McLaren plans to introduce the second part of its major update package at the Monaco Grand Prix, after being hugely encouraged by the first step that ran in Barcelona.
New wings, floor and other bodywork elements helped Fernando Alonso deliver McLaren’s best qualifying performance of the season so far at last weekend’s Spanish Grand Prix, as he lined up seventh on the grid.
But even more encouraging than the pace potential was the fact that the new parts showed such good correlation with the team’s windtunnel and CFD data – something which has given it a big confidence boost about the steps that can be expected from parts currently being worked on.
Racing director Eric Boullier told Motorsport.com that the team’s behind-the-scenes work to get its correlation sorted was now paying off, and that what was coming for Monaco should help it make another step forward.
“We have restructured and rebuilt the team and now it is working and operating very, very well,” said Boullier. “You can see the results: and our correlation rate is unbelievable.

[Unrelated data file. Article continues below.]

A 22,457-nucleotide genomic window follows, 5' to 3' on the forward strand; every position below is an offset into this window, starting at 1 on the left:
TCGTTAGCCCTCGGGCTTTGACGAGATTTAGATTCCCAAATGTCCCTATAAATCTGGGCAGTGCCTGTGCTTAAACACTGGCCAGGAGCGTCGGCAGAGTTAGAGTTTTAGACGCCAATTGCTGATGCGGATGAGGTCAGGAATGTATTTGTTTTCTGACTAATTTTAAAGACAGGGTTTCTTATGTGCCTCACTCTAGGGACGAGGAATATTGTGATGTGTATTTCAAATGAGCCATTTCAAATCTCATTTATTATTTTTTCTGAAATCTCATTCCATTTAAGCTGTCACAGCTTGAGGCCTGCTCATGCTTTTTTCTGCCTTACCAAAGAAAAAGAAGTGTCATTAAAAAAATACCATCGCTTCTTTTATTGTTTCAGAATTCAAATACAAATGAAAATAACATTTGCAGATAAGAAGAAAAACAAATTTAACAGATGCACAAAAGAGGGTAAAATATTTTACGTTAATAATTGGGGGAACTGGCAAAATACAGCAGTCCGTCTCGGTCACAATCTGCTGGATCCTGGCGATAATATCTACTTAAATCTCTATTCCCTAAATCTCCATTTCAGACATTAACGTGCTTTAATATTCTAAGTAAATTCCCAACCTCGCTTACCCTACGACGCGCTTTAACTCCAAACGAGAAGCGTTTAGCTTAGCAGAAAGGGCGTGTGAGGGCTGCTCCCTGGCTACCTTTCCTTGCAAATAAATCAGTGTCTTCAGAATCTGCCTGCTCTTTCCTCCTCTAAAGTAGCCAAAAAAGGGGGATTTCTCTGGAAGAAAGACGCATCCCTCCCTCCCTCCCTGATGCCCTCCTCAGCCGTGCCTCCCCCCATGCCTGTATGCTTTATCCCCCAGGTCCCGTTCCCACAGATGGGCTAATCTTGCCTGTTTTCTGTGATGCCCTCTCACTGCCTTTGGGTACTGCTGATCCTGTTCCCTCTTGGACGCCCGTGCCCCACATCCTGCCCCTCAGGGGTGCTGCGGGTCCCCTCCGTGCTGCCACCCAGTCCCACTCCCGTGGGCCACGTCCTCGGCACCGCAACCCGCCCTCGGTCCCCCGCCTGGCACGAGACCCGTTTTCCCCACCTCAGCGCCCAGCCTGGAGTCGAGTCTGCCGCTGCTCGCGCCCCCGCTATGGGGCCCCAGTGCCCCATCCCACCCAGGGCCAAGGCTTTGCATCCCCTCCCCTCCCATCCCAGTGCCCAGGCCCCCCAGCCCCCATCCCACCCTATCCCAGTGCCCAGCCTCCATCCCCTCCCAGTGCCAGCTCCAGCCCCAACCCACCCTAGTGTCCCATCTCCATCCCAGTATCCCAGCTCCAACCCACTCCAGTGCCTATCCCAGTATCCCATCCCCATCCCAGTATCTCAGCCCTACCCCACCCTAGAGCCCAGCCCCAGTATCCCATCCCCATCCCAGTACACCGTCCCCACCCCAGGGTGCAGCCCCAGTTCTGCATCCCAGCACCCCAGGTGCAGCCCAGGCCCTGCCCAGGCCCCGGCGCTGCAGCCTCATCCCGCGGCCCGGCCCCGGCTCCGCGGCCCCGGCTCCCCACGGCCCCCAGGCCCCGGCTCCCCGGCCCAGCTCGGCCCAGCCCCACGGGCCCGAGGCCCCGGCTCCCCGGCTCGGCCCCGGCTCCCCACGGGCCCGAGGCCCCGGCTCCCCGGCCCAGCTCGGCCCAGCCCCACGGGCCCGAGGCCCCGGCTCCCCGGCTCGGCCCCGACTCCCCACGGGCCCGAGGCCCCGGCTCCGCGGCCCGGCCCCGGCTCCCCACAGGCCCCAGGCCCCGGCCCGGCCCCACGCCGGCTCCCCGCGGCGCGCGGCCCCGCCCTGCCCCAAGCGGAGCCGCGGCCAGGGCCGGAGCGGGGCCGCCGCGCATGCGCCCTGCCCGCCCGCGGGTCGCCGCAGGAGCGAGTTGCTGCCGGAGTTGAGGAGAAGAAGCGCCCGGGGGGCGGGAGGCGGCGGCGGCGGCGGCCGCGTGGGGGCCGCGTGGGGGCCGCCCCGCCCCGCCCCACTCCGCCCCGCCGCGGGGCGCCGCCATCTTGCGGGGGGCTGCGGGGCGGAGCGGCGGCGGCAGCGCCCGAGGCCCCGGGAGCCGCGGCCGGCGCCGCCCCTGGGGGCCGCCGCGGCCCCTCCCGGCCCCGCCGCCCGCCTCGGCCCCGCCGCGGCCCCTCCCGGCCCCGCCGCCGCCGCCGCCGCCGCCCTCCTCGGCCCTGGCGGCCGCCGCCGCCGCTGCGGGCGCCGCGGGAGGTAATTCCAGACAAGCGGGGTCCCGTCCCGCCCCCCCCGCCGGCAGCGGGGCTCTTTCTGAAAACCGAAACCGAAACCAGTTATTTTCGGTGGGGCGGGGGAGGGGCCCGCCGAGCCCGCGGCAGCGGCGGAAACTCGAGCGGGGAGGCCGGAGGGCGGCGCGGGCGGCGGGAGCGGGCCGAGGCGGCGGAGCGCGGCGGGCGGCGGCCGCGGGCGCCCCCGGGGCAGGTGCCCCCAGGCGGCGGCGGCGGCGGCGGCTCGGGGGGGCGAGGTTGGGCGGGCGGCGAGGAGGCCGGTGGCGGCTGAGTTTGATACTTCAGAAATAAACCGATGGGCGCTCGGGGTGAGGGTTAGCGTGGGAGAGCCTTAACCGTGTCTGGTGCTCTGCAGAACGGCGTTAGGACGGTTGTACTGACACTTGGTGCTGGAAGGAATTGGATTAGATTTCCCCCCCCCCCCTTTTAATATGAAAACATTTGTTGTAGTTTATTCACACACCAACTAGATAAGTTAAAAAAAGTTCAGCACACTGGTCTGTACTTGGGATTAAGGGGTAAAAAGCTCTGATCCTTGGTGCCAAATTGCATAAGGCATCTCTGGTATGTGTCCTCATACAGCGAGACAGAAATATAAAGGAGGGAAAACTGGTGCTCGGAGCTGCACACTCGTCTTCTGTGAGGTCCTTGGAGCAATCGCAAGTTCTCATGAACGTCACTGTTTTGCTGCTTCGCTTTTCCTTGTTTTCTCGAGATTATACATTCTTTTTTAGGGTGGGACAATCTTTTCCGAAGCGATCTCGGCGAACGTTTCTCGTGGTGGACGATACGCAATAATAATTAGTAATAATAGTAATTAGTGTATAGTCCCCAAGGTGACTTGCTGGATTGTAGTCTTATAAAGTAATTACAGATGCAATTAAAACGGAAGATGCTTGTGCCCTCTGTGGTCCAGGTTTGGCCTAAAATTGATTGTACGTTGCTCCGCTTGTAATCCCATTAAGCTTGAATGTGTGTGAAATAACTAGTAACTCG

“In Spain we brought a new front wing, new bodywork, new floor, and new rear wing and it is correlating 95 percent. And with this year’s new regulations meaning there are big gains every time you work in the wind tunnel or CFD, we see big potential still.
“So what we had on the car [in Barcelona] was the first part of the package and the second part will be in Monaco. It has allowed us and Fernando to step up into this midfield pack – and this is a fact not fantasy.”
Although Alonso’s hopes of turning his Spanish GP qualifying performance into
McLaren’s first points of the year were dashed after a collision with Felipe Massa at Turn 2 of the race, the team believes it now has a car capable of finishing in the top 10.
“It is not hope – we know that on the less power sensitive tracks that we can be in the points,” added Boullier. “That is it. But we are not racing to be seventh. I told Mansour [Ojjeh, McLaren shareholder] that on Saturday.
“He got excited about qualifying, and especially when you watch the telemetry live, you can see where he [Alonso’] was gaining and where he was losing, so for maybe three seconds you will go, ‘yes, another step done!’
“But the next thought is – ‘it is just seventh you know’. So nothing to be really excited about.”